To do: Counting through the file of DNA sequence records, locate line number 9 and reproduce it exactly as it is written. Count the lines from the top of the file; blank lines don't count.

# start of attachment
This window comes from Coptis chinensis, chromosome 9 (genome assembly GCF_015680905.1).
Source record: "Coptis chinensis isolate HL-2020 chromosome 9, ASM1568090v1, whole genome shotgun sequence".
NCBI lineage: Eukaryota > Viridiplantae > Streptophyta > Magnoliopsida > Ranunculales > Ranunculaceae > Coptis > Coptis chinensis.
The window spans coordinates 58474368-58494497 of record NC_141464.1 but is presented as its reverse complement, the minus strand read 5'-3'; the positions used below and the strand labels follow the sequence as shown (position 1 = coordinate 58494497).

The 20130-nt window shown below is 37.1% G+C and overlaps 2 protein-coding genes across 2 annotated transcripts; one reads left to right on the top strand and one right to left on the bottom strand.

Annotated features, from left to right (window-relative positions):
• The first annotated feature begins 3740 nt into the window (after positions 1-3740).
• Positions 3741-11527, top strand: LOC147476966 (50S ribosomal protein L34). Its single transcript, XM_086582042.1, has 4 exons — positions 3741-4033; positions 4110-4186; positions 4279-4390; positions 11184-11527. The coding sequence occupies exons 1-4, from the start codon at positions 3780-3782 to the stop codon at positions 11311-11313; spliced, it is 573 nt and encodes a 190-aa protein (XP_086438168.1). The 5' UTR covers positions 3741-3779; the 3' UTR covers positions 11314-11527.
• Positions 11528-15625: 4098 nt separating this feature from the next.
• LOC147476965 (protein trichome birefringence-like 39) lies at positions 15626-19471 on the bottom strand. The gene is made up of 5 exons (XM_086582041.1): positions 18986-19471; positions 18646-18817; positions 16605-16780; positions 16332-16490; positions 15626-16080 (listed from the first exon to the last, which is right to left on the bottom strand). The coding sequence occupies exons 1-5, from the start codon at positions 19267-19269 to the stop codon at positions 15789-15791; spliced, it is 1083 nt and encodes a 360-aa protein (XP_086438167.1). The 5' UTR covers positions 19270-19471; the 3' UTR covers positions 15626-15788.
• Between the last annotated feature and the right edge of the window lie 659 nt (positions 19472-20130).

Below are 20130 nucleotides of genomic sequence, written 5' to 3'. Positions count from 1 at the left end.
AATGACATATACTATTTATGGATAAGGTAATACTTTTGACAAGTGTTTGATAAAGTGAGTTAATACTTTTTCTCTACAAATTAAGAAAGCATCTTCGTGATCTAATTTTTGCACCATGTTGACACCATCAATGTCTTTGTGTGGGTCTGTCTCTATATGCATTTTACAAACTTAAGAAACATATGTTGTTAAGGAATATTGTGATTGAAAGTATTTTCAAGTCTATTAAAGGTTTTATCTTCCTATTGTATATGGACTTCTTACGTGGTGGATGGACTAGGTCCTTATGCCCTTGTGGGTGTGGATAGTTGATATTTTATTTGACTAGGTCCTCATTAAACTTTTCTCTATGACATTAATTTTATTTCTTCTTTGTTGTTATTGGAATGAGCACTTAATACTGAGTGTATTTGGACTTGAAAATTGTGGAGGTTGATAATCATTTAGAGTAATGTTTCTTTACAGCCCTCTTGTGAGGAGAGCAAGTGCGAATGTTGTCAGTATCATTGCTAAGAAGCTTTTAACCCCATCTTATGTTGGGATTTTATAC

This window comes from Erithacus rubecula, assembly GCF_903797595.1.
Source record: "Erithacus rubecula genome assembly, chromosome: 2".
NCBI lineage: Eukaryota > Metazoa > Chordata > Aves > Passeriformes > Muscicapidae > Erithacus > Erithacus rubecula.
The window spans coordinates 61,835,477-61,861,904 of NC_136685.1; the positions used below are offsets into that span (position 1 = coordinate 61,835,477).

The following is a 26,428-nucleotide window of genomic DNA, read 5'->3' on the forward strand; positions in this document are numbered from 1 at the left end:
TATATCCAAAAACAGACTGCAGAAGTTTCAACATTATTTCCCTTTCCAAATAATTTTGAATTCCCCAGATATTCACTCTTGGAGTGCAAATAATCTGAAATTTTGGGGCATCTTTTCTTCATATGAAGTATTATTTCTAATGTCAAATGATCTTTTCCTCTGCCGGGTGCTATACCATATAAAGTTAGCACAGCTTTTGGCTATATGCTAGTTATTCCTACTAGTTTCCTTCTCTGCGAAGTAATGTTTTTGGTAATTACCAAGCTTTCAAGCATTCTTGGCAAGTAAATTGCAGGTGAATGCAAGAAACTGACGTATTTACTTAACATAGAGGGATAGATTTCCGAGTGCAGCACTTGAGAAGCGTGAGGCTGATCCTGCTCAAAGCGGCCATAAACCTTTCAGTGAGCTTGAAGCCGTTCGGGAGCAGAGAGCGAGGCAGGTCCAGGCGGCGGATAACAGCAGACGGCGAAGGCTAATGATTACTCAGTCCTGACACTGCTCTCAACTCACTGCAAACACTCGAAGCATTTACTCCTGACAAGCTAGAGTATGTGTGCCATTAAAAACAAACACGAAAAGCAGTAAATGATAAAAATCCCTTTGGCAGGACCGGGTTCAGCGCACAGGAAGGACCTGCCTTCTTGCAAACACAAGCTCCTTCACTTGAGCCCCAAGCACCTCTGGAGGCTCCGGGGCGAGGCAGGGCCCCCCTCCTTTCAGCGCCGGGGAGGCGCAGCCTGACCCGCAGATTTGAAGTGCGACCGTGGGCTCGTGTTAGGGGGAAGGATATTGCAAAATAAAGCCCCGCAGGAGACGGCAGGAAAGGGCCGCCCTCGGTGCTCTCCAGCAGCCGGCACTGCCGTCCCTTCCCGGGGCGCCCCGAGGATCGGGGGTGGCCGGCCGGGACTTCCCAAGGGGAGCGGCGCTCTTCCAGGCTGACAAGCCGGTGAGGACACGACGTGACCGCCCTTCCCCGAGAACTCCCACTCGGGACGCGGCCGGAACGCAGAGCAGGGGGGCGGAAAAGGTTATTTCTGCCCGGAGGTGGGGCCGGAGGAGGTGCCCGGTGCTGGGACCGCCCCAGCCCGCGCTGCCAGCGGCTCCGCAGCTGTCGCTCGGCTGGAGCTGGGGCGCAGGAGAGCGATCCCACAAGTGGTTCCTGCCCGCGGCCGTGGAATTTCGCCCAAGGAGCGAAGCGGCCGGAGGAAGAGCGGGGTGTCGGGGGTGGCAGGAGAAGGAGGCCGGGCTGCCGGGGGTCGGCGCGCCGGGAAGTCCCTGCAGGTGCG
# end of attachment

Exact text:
• Positions 11528-15625: 4098 nt separating this feature from the next.